I have had the fortune to study with John Gill and Jeff Oestriech and one of the most enduring (and frustrating) lessons that I took away from the experience was that if you have enough patience, you can make clay do almost anything. Though I have made it abundantly clear on my blog, I am lacking in the patience gene, on occasion I have the bug to make something that takes both time and patience as well as lessons learned years back. Illustrated is a terra cotta ovaled baker in my abstrakt decoration with a well fitted oval lid. The body of the pot was first thrown and then altered with a slab bottom attached and the lid was made by humping a slab of clay over the form. The lugs on the baker and lid tie the pot together which is further accentuated by the decoration and ribs around the pot. This pot in no way matched the level of patience that either Gill or Oestriech process but I can say with absolute surety, this pot exhibits far greater patience than does throwing a simple teabowl and for someone lacking this particular gene, this is a step in the right direction.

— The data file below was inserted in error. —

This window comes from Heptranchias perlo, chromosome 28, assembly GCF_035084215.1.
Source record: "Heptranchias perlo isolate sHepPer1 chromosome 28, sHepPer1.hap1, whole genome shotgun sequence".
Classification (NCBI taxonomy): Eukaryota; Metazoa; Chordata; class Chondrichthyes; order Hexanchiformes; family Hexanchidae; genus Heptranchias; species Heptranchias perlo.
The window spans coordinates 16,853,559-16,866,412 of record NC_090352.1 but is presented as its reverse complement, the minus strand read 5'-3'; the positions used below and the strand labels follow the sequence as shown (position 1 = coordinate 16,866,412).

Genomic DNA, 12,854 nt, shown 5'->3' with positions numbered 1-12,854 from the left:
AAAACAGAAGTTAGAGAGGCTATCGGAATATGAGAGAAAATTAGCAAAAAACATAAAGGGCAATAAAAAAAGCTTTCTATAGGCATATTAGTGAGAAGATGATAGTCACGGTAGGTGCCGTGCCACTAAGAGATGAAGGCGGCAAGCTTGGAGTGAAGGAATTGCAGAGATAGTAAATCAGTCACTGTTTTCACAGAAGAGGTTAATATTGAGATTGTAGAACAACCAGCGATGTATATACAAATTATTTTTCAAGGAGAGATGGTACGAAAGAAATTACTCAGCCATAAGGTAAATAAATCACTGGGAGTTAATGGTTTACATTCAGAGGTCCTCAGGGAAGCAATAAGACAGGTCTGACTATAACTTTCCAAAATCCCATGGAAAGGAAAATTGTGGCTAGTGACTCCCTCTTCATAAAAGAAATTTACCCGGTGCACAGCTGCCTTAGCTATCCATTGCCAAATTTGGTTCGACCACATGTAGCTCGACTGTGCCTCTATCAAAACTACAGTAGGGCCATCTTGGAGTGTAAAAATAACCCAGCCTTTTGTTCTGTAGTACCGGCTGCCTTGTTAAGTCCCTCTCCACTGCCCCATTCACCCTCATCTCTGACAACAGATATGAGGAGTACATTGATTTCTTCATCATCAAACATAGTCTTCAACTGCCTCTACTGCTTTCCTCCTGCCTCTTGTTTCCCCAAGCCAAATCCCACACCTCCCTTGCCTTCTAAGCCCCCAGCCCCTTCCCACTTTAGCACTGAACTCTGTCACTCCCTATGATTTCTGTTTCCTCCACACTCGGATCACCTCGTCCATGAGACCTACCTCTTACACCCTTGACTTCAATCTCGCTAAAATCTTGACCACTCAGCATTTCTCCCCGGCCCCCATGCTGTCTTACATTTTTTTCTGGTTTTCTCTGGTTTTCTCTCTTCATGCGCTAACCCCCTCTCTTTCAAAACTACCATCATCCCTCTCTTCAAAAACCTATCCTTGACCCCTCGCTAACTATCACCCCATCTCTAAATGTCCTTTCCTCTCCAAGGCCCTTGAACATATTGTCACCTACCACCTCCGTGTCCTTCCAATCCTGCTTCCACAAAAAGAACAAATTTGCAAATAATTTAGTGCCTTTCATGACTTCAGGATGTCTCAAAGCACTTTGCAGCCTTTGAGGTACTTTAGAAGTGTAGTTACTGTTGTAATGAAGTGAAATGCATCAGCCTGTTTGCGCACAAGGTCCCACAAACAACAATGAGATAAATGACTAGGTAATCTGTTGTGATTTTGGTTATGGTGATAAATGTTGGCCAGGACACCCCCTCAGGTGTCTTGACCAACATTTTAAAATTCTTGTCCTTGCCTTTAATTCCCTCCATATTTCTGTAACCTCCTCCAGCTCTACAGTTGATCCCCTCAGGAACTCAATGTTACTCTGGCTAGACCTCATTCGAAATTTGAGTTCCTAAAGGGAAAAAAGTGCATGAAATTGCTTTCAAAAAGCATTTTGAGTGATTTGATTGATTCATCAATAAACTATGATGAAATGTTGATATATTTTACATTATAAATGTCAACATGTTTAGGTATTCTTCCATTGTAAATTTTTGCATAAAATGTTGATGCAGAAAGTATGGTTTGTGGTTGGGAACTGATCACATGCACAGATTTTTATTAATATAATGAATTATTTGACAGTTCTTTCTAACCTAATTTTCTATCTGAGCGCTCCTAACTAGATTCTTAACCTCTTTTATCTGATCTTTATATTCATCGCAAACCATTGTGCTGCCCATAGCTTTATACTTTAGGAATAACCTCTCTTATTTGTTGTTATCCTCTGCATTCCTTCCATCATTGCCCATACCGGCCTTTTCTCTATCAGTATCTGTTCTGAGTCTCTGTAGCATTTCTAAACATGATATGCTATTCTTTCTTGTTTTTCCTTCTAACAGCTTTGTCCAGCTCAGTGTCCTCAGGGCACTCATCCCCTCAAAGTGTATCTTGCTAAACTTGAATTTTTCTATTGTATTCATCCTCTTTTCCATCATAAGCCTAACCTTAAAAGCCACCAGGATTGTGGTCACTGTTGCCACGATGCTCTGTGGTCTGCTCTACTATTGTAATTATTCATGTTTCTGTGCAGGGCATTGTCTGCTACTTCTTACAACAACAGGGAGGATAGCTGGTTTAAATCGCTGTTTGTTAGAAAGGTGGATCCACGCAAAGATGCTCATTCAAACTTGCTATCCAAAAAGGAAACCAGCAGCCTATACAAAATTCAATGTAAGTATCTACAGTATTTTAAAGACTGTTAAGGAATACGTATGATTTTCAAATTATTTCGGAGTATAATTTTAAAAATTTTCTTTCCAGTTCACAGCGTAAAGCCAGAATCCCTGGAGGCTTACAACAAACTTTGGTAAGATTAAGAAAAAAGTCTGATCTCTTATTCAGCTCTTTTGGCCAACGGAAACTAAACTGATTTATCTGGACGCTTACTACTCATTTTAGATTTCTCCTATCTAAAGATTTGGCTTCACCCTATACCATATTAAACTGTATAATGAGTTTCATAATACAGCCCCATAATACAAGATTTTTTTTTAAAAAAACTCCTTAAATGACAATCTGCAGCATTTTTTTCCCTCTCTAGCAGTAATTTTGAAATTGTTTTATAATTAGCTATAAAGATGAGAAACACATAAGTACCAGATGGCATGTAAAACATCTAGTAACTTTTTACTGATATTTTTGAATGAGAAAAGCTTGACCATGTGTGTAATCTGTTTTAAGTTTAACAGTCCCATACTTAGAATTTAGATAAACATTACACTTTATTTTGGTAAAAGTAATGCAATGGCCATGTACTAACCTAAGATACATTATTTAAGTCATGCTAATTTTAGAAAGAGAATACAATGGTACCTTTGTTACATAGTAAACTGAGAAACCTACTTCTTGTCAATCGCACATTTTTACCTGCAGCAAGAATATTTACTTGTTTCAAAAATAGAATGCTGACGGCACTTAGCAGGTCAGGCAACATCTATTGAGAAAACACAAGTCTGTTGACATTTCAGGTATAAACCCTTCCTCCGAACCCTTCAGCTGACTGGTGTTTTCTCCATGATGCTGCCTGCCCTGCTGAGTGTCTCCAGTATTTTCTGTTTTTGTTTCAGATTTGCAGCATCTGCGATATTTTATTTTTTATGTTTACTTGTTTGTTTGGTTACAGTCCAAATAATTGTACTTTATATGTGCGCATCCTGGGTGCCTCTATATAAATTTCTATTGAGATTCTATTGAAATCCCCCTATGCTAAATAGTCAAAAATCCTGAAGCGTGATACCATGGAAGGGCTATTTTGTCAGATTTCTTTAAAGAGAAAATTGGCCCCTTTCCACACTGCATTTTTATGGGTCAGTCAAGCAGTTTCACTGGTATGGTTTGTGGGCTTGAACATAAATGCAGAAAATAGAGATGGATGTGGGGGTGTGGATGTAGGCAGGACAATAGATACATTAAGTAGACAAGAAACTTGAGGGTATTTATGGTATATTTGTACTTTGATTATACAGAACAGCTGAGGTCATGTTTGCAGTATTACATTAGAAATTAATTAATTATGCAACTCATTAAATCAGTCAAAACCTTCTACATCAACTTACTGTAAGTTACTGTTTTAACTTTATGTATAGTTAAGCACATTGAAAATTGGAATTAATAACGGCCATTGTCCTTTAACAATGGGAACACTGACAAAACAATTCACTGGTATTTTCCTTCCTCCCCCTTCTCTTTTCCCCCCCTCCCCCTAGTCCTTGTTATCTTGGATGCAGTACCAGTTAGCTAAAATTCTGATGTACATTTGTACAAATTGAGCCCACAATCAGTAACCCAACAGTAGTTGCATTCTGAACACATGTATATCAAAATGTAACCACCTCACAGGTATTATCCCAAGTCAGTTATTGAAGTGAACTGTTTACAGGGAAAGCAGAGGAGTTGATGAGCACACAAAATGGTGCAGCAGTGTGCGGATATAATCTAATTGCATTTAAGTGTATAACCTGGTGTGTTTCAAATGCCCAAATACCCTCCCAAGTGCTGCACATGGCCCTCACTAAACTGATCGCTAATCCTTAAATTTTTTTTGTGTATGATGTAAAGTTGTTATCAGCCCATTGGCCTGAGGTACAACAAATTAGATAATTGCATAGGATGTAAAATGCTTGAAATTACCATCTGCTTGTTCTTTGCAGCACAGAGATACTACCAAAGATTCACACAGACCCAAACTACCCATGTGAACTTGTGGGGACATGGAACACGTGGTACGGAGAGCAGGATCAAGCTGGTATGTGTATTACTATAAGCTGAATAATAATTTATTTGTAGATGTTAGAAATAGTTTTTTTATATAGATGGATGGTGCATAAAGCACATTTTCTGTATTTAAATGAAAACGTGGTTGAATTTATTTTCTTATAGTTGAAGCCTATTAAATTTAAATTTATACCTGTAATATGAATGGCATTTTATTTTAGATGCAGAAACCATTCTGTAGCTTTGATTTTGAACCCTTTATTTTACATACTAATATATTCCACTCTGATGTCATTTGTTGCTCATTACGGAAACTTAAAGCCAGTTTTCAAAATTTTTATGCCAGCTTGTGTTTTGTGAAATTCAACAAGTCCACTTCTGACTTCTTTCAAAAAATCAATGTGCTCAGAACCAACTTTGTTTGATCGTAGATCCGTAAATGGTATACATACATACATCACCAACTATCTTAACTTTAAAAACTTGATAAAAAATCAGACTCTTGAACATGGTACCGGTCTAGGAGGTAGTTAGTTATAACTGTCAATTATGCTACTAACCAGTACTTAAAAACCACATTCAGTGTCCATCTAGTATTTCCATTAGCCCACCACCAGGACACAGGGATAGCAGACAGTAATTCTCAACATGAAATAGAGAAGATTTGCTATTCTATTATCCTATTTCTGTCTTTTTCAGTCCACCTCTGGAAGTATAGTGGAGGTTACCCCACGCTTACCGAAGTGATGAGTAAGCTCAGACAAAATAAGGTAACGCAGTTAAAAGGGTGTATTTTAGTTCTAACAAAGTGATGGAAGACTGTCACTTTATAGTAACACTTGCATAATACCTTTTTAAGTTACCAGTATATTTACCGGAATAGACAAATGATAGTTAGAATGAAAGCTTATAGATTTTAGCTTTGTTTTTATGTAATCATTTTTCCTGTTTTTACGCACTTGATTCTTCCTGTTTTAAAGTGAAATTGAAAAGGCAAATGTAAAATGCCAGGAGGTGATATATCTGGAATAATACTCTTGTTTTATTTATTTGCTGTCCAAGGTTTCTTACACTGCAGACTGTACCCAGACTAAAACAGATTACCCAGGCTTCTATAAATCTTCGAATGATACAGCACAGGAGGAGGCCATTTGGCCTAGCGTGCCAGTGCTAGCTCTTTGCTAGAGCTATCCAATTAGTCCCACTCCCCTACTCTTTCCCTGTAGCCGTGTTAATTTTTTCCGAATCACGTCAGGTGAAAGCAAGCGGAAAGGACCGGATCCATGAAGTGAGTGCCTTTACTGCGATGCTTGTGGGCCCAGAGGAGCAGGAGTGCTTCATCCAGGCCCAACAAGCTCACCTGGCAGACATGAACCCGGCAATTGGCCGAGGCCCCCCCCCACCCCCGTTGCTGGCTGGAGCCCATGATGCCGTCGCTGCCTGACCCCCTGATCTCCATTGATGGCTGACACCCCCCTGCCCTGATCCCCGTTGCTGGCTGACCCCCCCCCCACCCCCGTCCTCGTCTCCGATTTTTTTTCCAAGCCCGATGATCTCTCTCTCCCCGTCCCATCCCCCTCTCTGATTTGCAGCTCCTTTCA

"Beware the fury of a patient man." John Dryden (1631-1700)